#165 Dunkin’ Donuts’ arduous (early) global journey

Today, coffee and donut chain Dunkin’ Donuts (DD), part of Inspire Brands that also owns Baskin Robbins, Arby’s, Sonic and others, has more than 3,200 restaurants in approximately 40 countries. It took a long time to develop such an impressive global presence, and success didn’t come easy. DD’s internationalization began 1964. Shortly after he had taken over from his father, Robert Rosenberg, CEO of 35 years of DD, heard that their major competitor in the United States, Mister Donut, was going on a trade mission to England and Germany to stake their claim to these markets. Rosenberg moved fast and quickly opened its first foreign location in London, England, in 1966, one year after he had visited the city for the first time. However, a second location and two years later, DD pulled out of the market again, deciding that culture and consumer behavior were too different for them to change – not to adapt to, but to change! Soon thereafter, DD sold their first master franchise in Japan to retail group Seibu, mainly driven by a strategic move of their U.S. competitor Mister Donut, which had sold a master franchise to a Japanese company called Duskin. By 1978, Mister Donut – then part of a different company, International Multifoods – had around two hundred shops in Japan. DD, on the other hand, could not gain traction and had a difficult time managing the transformation from a wholly owned domestic coffee and donut company into an international franchising operation. Then, in the 1980s, DD put their internationalization into high gear, licensing entire countries to large companies and successful entrepreneurs from Colombia, the Philippines, England, Hong Kong, and Thailand – without much of an intentional plan and to whoever knocked at their door. Spoiled by high growth rates in the domestic market, DD had unrealistic growth expectations. It took a while for the company to realize that internationalization was not a “get-rich-quick” scheme. Even the hefty up-front fees to licensees barely covered the cost of negotiating deals, legal fees, sourcing costs, shop-opening crews, training, etc. Plus, each country’s unique consumption patterns required adaptions to the menu that the company was hesitant to make. For instance, in the Philippines, the importance of local relationships practically forced DD into opening small kiosks in movie theatres and gas stations, operated by the spouses of their business partners. For many years, DD had modest success and its fair share of failures – from Canada to India to Israel and South Africa. But even in those markets where DD had a legal right to withdraw the license or master franchise from their business partners, doing so proved difficult because of substantial investments in time and resources that had been made. Ultimately, internationalization picked up in the 2000s, and Dunkin’ Donuts grew into the global powerhouse it is today.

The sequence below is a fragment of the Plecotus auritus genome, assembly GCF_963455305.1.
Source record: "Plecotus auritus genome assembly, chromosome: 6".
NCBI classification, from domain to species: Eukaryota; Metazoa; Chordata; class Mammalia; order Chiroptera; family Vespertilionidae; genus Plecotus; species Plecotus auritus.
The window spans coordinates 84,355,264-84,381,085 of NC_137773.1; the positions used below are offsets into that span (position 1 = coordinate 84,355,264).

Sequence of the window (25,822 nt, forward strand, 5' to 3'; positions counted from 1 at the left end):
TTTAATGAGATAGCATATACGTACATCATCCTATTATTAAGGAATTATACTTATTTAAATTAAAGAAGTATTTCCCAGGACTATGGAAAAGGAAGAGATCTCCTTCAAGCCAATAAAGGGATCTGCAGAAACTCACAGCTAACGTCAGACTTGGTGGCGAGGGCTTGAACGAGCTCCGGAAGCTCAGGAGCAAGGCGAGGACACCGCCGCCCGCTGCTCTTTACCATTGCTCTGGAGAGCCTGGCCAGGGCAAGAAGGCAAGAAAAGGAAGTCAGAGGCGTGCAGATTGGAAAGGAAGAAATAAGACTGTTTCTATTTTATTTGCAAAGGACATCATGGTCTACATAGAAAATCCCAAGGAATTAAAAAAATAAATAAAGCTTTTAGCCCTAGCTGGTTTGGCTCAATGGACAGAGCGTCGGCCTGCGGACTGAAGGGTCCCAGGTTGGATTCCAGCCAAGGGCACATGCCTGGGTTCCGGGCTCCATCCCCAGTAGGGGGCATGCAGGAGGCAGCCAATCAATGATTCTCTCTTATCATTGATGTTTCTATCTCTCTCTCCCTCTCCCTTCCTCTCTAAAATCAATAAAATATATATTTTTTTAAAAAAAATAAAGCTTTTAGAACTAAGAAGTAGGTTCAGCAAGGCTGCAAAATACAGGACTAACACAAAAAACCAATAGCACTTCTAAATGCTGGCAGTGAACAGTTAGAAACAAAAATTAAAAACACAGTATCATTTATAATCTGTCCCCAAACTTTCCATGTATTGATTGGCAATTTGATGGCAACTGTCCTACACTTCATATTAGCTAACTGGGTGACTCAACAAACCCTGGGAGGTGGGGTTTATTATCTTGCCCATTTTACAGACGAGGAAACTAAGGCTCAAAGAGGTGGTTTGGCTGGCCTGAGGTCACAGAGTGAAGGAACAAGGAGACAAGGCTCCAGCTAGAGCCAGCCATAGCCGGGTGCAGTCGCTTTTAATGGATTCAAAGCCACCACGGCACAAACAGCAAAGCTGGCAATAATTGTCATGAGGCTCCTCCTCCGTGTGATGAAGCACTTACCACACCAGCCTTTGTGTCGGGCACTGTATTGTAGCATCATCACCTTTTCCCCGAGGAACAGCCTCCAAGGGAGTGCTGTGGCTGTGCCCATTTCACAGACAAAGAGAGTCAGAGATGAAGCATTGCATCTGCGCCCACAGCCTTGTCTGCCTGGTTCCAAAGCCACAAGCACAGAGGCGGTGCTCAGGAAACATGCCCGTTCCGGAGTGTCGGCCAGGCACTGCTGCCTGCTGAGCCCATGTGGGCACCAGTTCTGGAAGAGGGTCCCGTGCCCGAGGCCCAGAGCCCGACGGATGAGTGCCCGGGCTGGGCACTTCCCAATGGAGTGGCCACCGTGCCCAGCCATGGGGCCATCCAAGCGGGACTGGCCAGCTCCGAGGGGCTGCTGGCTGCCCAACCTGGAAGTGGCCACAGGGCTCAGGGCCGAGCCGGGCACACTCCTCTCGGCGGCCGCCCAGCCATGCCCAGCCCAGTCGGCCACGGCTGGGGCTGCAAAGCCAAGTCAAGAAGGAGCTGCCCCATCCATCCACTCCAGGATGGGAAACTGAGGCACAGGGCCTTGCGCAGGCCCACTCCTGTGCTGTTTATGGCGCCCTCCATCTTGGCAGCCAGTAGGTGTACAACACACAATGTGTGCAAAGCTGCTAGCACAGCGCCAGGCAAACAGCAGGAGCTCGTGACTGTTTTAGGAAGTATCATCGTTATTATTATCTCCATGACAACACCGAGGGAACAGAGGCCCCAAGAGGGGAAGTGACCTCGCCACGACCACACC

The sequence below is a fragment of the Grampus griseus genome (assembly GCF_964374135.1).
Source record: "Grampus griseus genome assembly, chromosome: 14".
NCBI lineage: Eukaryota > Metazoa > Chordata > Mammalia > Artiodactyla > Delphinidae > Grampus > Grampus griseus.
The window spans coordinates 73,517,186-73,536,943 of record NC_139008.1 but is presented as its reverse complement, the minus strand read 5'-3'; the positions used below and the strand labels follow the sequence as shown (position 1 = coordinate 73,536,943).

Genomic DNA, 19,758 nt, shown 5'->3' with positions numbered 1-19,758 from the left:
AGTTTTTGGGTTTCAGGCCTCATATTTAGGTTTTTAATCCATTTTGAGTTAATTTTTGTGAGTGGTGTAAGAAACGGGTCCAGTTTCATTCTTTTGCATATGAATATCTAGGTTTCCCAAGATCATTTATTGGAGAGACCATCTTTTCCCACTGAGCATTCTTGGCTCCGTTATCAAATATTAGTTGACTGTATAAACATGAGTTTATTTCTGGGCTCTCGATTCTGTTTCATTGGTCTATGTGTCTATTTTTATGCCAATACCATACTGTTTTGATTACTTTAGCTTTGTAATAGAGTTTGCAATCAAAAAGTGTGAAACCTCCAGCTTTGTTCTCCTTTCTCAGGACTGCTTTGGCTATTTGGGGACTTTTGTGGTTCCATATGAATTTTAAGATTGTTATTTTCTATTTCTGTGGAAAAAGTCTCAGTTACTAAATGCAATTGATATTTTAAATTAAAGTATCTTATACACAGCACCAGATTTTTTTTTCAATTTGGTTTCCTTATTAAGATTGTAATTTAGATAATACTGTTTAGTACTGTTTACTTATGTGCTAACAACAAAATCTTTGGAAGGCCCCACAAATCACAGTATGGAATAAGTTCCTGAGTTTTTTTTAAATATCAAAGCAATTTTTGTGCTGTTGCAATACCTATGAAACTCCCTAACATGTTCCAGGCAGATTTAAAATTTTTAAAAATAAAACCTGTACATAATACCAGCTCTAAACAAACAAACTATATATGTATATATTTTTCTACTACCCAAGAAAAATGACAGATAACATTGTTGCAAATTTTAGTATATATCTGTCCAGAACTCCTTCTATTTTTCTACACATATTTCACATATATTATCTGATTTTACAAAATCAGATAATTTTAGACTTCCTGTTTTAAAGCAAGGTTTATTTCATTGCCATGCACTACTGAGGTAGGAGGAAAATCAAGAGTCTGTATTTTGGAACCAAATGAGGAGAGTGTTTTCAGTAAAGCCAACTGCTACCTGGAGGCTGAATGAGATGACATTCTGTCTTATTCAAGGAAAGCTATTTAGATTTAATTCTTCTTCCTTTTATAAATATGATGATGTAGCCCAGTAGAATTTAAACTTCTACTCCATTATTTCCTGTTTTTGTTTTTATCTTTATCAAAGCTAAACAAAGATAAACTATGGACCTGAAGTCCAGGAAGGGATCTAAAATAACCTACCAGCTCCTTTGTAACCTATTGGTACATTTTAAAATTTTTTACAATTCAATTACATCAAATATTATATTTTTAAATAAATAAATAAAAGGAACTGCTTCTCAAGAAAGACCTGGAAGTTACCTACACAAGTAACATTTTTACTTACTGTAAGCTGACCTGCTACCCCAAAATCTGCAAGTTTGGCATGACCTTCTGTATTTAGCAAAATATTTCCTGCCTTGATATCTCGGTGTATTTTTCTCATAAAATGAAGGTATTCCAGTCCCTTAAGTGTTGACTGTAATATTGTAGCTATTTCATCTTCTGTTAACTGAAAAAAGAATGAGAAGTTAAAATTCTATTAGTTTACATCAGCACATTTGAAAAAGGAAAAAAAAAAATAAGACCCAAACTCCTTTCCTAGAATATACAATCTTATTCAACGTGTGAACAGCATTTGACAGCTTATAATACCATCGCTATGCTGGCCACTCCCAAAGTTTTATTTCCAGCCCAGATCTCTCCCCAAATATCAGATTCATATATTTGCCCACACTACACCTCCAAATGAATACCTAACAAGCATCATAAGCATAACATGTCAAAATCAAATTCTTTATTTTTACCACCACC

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Meyers, J. (2016). With new flavors, Dunkin’ Donuts again targets China, after two failed attempts, Boston Globe, July 18, retrieved from https://www.bostonglobe.com/business/2016/07/18/with-new-flavors-dunkin-donuts-again-targets-china-after-two-failed-attempts/U9EbcjTXP7wnq19ioftSlN/story.html on March 5, 2021.

Niche Market (2019). Why Dunkin Donuts & Baskin Robbins Failed In South Africa, retrieved from https://www.nichemarket.co.za/blog/masterchefs/fail-dunkin-donuts-baskin-robbins-south-africa, on March 4, 2021. 

Rosenberg, R. (2020). Around the Corner. Around the World. A Dozen Lessons I Learned Running Dunkin’ Donuts. Harper Collins Leadership.

Sigalos, M. & Turner, A. (2018). Where Dunkin’ went wrong in India, retrieved from https://www.cnbc.com/2018/10/26/dunkin-india-coffee-donuts-restaurants-krispy-kreme-mad-over-donuts.html on March 4, 2021.

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